20121008-022347.jpg

Here is the recipe I “base” my ravioli filling on. It is from the “Vegetarian: More than 150 Family Recipes” cookbook. Mostly for this one I throw stuff together in a bowl and taste test until its right though. I substitute Feta, instead of Ricotta (just a personal preference) and I use whatever fresh herbs I have around. Note also that this is not the method I use to make pasta, although I’m sure it would be fine. You can view how I make fresh pasta here.

20121008-023511.jpg

Edit: 22/10/12
Here is another I made last night. Roasted pumpkin (with salt, pepper and olive oil), mashed with nutmeg. Feta and parsley on top.

20121022-224700.jpg

Killer Salad, yo.

20 Dec

This one has become known as, “Sam’s Big Salad”. It’s actually one of the more healthy things I make. This one was for a christmas gathering, so it is HUGE. I works just as well for small lunches. I make it in layers, because I hate when you serve salad and miss out on all the good bits.

20121008-021708.jpg

What’s in it?

  • Rocket
  • Baby spinach
  • Mixed lettuce leaves
  • Carrot, peeled thinly
  • Baby tomatoes, halved
  • Pumpkin, cut into small pieces and roasted in olive oil, salt and pepper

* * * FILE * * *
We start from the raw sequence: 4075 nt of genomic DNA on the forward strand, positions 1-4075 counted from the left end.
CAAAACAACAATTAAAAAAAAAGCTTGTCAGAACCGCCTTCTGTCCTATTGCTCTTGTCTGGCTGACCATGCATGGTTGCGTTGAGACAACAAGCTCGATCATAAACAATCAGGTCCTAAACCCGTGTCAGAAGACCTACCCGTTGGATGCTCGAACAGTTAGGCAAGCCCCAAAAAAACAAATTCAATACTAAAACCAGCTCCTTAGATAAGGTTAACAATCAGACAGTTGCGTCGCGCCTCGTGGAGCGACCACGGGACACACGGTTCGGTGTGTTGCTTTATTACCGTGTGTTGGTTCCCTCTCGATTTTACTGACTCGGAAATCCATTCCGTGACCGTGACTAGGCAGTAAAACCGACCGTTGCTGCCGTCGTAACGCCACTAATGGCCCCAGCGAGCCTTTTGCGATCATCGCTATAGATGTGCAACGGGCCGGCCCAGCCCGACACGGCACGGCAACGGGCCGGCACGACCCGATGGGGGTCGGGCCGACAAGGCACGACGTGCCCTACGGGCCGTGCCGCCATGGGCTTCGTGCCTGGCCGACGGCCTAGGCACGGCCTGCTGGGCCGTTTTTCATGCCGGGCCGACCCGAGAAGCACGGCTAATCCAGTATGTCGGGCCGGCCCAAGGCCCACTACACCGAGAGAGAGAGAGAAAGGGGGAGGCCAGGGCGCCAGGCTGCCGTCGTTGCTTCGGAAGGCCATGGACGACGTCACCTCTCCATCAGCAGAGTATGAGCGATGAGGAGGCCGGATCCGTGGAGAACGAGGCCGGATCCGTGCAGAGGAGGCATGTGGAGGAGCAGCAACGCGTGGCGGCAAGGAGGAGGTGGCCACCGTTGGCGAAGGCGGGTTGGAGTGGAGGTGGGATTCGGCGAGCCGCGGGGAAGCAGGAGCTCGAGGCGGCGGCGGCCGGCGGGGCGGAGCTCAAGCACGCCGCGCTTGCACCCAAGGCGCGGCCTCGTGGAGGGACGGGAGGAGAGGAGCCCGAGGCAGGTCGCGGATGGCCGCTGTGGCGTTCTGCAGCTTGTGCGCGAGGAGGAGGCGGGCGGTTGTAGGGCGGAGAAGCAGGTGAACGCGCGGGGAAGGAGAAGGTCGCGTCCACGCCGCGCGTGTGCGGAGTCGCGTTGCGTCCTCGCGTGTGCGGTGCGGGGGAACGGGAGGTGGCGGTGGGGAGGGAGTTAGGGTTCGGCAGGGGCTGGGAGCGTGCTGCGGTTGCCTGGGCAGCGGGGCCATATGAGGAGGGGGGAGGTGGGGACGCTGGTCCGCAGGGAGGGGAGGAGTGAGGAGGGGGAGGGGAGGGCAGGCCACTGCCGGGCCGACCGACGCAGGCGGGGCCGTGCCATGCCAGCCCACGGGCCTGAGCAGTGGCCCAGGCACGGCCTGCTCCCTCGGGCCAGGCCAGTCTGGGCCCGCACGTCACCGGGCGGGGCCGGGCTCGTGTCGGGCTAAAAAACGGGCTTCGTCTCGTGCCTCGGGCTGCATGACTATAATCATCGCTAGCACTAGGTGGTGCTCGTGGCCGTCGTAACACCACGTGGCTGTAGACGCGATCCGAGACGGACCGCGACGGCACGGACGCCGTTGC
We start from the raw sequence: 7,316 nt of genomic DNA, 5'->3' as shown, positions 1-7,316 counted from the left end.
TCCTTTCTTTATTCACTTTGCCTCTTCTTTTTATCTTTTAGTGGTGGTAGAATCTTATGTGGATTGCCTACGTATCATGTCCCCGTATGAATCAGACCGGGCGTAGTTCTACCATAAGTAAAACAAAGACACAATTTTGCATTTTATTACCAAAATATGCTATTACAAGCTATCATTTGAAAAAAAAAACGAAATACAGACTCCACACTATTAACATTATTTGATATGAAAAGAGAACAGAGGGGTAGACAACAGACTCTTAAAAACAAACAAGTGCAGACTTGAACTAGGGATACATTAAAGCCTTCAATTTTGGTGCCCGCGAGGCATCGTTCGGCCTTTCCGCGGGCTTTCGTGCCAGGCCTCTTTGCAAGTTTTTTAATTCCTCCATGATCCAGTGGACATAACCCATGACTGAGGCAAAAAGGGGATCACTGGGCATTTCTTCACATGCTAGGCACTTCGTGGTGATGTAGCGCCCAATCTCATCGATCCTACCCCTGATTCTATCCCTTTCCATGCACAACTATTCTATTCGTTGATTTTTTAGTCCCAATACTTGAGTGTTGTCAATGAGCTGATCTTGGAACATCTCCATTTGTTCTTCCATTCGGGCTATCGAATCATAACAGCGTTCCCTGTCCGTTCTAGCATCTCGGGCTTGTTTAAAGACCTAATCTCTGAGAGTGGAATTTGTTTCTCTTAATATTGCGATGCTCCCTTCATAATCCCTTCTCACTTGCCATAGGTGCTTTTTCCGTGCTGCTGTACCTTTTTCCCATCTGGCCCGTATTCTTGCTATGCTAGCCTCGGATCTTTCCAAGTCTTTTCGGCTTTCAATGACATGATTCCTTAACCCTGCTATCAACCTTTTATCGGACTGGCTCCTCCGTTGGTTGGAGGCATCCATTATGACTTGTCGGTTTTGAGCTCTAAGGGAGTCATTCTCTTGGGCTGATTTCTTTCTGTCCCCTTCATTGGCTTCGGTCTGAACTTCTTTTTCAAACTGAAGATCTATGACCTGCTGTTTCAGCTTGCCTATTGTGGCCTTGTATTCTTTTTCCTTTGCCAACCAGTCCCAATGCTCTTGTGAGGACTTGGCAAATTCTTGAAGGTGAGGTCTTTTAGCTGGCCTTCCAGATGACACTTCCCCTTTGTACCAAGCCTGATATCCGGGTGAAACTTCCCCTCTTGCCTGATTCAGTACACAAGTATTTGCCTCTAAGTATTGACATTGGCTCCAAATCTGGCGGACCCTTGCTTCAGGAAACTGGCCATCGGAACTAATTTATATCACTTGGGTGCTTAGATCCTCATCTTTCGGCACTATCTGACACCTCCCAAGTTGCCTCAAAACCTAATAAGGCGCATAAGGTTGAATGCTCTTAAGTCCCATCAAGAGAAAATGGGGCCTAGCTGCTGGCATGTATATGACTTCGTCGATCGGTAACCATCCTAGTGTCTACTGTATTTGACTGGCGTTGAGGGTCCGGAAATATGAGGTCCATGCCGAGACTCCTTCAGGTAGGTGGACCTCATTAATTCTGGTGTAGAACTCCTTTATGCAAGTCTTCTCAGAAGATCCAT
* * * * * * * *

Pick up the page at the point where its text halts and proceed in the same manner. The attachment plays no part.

• Avocado, in small pieces
  • Red capsicum (blanched for 30 seconds just to soften it slightly)
  • Pine nuts, toasted
  • Cashews, toasted
  • Feta cheese, cubed
  • Parmesan cheese, shaved
  • Salt
  • Pepper
  • Olive oil/balsamic/ranch dressing (whatever floats your boat)

What to do:

It’s a salad and you’re not an idiot. 🙂 Pretty sure you can figure it out. Have fun layering tasty delicious foods. 3 layers is good.

Seasonal Note: There is merit in knowing a little about the so called “fresh” foods we consume. What we really need is to start learning about (what our grandparents knew about) is when foods are actually in season, not just when the shops are selling them. In doing this we can begin to buy foods seasonally, ingest actually happy foods, and start to take back some of the control from the big chains. Just something for us all to keep in mind. 😉

A guide for this recipe: (for Australia)
Avocados – all year
Capsicums – are in season in Summer
Carrots – Summer, Autumn, Winter
Pumpkin – Summer, Autumn
Tomatoes – Summer, Autumn
Spinach – Winter, Spring, Summer
Lettuces – Summer, Autumn

So I’m thinking perhaps this is a “Summer/ Autumn salad”. 🙂 I’m learning in all this too.

%d bloggers like this: